Posted 23 May 2011 - 04:17 PM
I have been into photography and film since a young age and I started to take it seriously when I was about 14, and soon purchased a DSLR. I haven't quite gone that way with film yet, because I felt I didn't have enough friends who were into that kind of thing to ever make anything half decent. I've only got a little sony camcorder type thing, nothing special.
But I've thought about cinematography and that kind of job for my future, but I was worried that, because at my late stage I still hadn't got to grips with 'proper' videocameras, that there would be no point to pursue it. Although right now cinematography is my goal for my future, I decided my back-up is going to be advertising.
After browsing these forums for similar topics to this I found that a lot of people were very negative about the UK film industry, and it's not that I wouldn't mind moving if I ever got the chance (if that meant work), but I'm worried that if I try to pursue this goal I won't achieve it due to the number of people my age who are much more skilled technologically than me.
obviously I know there is no definite path to becoming a cinematographer, but I wanted to know if pursuing this goal at this stage is a unwise move. I do want to do it but I think that doubt it holding me back. I don't know anyone in the business which is obviously a huge blow, although I've tried contacting some people (with fairly limited success) but anyway, thanks for your time.
Posted 23 May 2011 - 04:39 PM
Posted 23 May 2011 - 04:48 PM
Because I don't have a great camera I was wondering, except for my school club which has surprisingly decent equipment, is there any way to start getting to grips with film? As I said, I don't have enough keen friends to do anything on my own, but are there places I can go to make films and things, or maybe even television/film crew who take trainees?
Posted 23 May 2011 - 04:59 PM
You can check craigslist and mandy.com for shoots. Most of them will be low budget. Apply for any job as a Camera Trainee or Camera PA that you can (or electric, I came up through lighting, and It was very beneficial). Show up. work hard. Network like crazy. A lot of this early work will be for no pay, but eventually you'll have to set and keep rates. And while of course not every job will pay you well, you should make sure every job, once you have some experience, pays.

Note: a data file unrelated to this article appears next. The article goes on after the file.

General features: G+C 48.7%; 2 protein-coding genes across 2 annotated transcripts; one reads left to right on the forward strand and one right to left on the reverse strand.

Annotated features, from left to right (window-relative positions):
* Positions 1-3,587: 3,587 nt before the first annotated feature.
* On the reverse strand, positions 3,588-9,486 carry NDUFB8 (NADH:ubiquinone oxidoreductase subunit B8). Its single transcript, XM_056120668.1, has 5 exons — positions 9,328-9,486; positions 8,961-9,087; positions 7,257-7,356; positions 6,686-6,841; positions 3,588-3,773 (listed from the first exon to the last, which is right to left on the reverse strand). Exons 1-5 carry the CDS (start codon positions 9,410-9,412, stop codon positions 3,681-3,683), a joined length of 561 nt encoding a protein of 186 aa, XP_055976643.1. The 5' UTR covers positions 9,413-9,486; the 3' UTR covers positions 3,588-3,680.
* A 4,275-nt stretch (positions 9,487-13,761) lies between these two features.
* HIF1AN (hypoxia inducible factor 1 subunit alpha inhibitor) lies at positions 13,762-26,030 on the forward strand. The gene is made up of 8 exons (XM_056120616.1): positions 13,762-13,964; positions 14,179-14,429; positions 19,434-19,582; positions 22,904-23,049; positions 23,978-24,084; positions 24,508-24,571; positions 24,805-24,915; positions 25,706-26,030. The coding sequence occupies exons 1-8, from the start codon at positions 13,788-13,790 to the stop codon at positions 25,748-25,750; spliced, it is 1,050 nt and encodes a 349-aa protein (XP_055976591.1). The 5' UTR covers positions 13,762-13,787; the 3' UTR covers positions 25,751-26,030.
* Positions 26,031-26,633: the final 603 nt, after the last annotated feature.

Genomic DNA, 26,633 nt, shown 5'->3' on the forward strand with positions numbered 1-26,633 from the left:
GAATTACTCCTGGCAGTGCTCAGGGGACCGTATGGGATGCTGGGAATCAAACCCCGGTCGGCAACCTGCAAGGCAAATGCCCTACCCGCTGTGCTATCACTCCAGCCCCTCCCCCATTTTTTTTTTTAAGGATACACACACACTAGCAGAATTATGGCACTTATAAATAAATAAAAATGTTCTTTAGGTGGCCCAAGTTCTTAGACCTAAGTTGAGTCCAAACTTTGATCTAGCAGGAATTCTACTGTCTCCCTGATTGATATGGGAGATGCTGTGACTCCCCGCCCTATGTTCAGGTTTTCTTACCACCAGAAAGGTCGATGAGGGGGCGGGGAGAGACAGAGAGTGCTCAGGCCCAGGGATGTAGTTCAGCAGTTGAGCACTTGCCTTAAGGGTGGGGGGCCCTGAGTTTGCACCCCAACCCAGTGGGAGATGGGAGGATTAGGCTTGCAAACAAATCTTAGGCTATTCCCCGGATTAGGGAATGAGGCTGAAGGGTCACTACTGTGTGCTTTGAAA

School is not necessary aside from networking, and honestly, meeting people at a coffee house and going to industry events is a lot cheaper.
There is American Cinematographer magazine, subscribe to it, for the US films and what's new over here, and there is British Cinematographer magazine as well which I'm sure has industry stuff where you are.
There is also cinematography mailing list (cinematography.net) where you can peer in on the mail-servers and look @ what people are asking and answering. Make sure you submit your questions to the right list-serv and subscribe to them all.
Look up and check out local rental houses. See if they'd be wiling to demo you some cameras there. Be humble and honest. They want customers as much as you want work, and if you're going to eventually rent out thei kit it is in their best interest to show you how not to break it. While there you may meet some people checking in / out.
be outgoing to people you meet and pushy sometimes. Ask them if you could buy them (get them) a coffee sometime and pick their brain. A lot of people will be a lot nicer than you think. YOu'll need thick skin, though as alot of them are real asses.
hope it helps.
Posted 23 May 2011 - 06:01 PM
The lighting department on the UK productions tends to use qualified electricians, but some do move over to become DPs.
You should check the Skillset web site, which gives details of courses other than the NFTS and any trainee schemes.
Posted 26 May 2011 - 12:21 PM
But once I leave school this will be really handy
In the meantime I think I'll get involved with the film club and as you say get meet some people hopefully. I checked skillset for courses and there doesn't seem to be an awful lot of good courses for my level dedicated to film and cinematography, so I might go for a Fine Art BA and go from there somewhere.
Thanks for your help
Posted 26 May 2011 - 01:37 PM